reader should note that a more extensive, comparative list of the trials of
Jesus may be found here.
Luke is rather brief about this, which produces a differing view of the
Expectation of Justice
is a commonplace to most middle class Americans that ours is a system which
renders justice. We certainly attach great significance to it; while most of
us are not willing to spend several months on a jury trial, we at least expect
it of others. Our system is portrayed as being honest, fair and dignified.
One out of three isn’t bad, I suppose.
think not? We have a clear idea of what we expect of our system of justice;
only when we get involved in it do we see that it is run by sinners and often
works to sinful purpose. The problem, I submit, is our expectation of our
justice system. We expect far too much from the sinners who run it. Indeed,
it could be argued that given the people in it, reasonable expectations would
fearfully vile – and we might just be pleased at how our system exceeds those
remember who and what you are: a Christian, a pilgrim in this world, one who
is in the world but not of the world. Justice – either in terms of being
fairly treated when accused, or properly rewarded for your achievements – will
not truly come until He returns.
It is normal for a true Christian to be persecuted. This is, in
a sense, not our fault – the world can’t stand to see a real Christian, because
in him they see Christ. Most of all they want to eliminate Christ; therefore
his followers will be persecuted.
you will be persecuted for Christ’s sake, it is reasonable to seek justice –
your reward – from Christ. Our Lord knows this; he also knows the pain of
persecution (none better!); therefore he will be generous with his reward.
is difficult to think of this as being a blessing. Like Tevye on riches (“if
riches are a curse, smite me!”) we ask, “If persecution is a blessing, give it
to someone else.” But it is a blessing. Christ makes it clear; if you are
persecuted for his sake, you join the ranks of people like the Old Testament
prophets. Do you think he will leave them unrewarded at his return?
understands that none of us would like to volunteer to be persecuted. He also
knows that we will be so persecuted. Therefore, to strengthen us, he gives us
his commands on how we should respond to persecution:
with love as much as you can.
Love is God’s weapon; pain belongs to this world. Against love, Satan has
in the Spirit.
Do not worry about what you will say; just let the Spirit give you words.
You need only be patient and enduring for this lifetime; you were designed
for eternity. A patient faith is the weapon of the conquering Christian.
with eloquent silence. When Christ was confronted with the ludicrous accusations
of the priests, his silence was more powerful than their babble.
us see what we can gather by the example of Christ.
the men who were holding Jesus in custody were mocking Him and beating Him, and
they blindfolded Him and were asking Him, saying, "Prophesy, who is the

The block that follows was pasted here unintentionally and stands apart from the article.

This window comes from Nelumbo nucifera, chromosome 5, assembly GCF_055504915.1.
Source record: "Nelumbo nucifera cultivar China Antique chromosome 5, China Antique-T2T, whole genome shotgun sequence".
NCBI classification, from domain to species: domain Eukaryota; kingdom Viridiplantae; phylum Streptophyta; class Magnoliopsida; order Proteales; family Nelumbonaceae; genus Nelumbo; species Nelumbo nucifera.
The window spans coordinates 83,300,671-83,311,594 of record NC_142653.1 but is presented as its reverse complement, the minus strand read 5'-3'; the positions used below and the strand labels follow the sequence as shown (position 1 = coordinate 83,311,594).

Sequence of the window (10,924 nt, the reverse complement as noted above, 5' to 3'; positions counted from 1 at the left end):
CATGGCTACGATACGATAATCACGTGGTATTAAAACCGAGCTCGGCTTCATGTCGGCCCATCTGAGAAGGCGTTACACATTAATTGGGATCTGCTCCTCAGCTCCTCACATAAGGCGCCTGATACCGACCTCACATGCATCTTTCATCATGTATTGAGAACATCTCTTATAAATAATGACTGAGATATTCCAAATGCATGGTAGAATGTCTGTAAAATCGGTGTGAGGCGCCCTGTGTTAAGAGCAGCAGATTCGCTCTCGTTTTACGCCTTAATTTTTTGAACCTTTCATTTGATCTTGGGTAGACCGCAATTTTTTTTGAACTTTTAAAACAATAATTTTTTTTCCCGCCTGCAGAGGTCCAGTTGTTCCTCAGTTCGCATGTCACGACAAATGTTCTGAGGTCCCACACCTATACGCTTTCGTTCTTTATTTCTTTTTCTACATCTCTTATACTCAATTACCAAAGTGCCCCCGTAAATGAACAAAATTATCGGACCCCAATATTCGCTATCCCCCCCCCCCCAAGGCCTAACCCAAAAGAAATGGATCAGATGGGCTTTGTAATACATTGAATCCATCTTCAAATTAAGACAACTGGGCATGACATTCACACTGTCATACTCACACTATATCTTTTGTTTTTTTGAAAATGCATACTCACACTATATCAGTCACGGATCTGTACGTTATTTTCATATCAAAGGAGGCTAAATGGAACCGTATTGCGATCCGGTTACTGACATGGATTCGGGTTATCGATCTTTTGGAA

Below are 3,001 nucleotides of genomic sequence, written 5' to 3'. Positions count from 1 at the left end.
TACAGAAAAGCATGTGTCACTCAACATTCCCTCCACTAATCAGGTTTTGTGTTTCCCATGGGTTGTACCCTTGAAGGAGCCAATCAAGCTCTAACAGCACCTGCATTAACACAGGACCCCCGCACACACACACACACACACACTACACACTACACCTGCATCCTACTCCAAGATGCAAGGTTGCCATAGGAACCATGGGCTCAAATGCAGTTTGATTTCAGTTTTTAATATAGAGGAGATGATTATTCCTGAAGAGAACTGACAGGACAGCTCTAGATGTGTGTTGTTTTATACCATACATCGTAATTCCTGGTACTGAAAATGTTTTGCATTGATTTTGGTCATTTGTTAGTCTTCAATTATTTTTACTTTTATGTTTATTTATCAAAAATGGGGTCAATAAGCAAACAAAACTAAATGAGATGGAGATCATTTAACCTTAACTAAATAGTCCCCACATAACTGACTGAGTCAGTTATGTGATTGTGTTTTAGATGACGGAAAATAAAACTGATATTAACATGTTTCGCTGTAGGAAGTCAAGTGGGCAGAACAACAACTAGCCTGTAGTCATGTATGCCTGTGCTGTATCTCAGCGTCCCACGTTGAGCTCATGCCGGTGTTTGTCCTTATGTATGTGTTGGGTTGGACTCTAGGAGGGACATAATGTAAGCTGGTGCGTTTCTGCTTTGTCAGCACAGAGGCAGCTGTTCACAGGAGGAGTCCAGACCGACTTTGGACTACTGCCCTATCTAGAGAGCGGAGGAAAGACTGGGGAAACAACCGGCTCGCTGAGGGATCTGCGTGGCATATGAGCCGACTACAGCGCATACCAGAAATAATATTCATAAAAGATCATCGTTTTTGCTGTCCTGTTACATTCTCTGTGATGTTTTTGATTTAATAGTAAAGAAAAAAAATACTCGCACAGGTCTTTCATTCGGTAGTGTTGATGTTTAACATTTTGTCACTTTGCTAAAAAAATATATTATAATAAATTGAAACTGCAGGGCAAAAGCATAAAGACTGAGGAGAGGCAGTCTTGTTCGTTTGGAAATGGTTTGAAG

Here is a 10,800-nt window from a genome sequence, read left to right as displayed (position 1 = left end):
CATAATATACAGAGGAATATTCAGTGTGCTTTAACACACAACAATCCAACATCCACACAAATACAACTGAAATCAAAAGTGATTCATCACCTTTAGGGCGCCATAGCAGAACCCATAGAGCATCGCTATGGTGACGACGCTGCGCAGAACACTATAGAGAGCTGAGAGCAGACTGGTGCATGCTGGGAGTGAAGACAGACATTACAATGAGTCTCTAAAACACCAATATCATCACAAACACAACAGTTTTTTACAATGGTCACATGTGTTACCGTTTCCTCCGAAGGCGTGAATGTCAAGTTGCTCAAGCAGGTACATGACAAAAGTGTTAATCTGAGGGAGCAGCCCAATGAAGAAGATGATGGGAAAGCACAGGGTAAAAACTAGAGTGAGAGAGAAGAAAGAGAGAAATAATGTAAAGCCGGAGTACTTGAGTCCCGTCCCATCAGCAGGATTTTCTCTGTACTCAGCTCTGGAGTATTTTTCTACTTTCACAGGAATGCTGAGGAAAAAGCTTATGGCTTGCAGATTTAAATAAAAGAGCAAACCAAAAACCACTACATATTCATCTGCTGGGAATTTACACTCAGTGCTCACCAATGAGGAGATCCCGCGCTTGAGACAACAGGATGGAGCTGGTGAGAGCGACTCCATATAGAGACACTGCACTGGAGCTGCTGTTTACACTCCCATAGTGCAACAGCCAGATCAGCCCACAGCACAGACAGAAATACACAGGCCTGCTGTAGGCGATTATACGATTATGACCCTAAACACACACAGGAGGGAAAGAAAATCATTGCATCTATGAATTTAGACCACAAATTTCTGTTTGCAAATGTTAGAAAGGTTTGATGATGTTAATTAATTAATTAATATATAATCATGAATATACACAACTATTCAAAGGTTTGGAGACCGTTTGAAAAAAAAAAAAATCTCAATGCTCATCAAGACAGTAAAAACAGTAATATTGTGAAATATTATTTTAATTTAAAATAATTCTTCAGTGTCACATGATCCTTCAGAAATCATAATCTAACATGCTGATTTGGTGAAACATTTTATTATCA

one who hit You?" And they were saying many other things against Him,
blaspheming. When it was day, the Council of elders of the people assembled,
both chief priests and scribes, and they led Him away to their council chamber, saying, "If You are the Christ,
tell us." But He said to them, "If I tell
you, you will not believe; and if I ask a
question, you will not answer. "But from
now on THE SON OF MAN WILL BE SEATED AT THE RIGHT HAND of the power OF
GOD." And they all said, "Are You the Son of God, then?"
And He said to them, "Yes, I am." Then
they said, "What further need do we have of testimony? For we have heard
it ourselves from His own mouth."
(Luk 22:63-71 NASB)
note three things:
the mockery, blasphemy and physical pain, Christ said nothing. Why?
Because it did not suit the purposes of God to reply to this; Christ knew
answers only when it suits God’s purposes. For us, this would be only
when the Spirit leads us to.
tells the truth – even when it’s fatal. There are things worse than
seems so much like Christ is conducting a suffering while they think they’re
conducting an interrogation.
Pilate heard it, he asked whether the man was a Galilean. And when he learned
that He belonged to Herod's jurisdiction, he sent Him to Herod, who himself
also was in Jerusalem at that time. Now Herod was very glad when he saw Jesus;
for he had wanted to see Him for a long time, because he had been hearing about
Him and was hoping to see some sign performed by Him. And he questioned Him at
some length; but He answered him nothing. And the chief priests and the scribes
were standing there, accusing Him vehemently. And Herod with his soldiers,
after treating Him with contempt and mocking Him, dressed Him in a gorgeous
robe and sent Him back to Pilate. Now Herod and Pilate became friends with one
another that very day; for before they had been enemies with each other.
(Luk 23:6-12 NASB)
so much represents the way of this world. He wants to see a miracle. We might
ask what’s wrong with that; it often seems that the Almighty is particularly
uncooperative in dispensing miracles at our request. It would certainly make
evangelism easier, we think. But the King of Kings is not a tame conjuror to
perform parlor tricks at our behest. For the wicked there is still only the
sign of Jonah – the resurrection. See how Christ ignores Herod’s desires.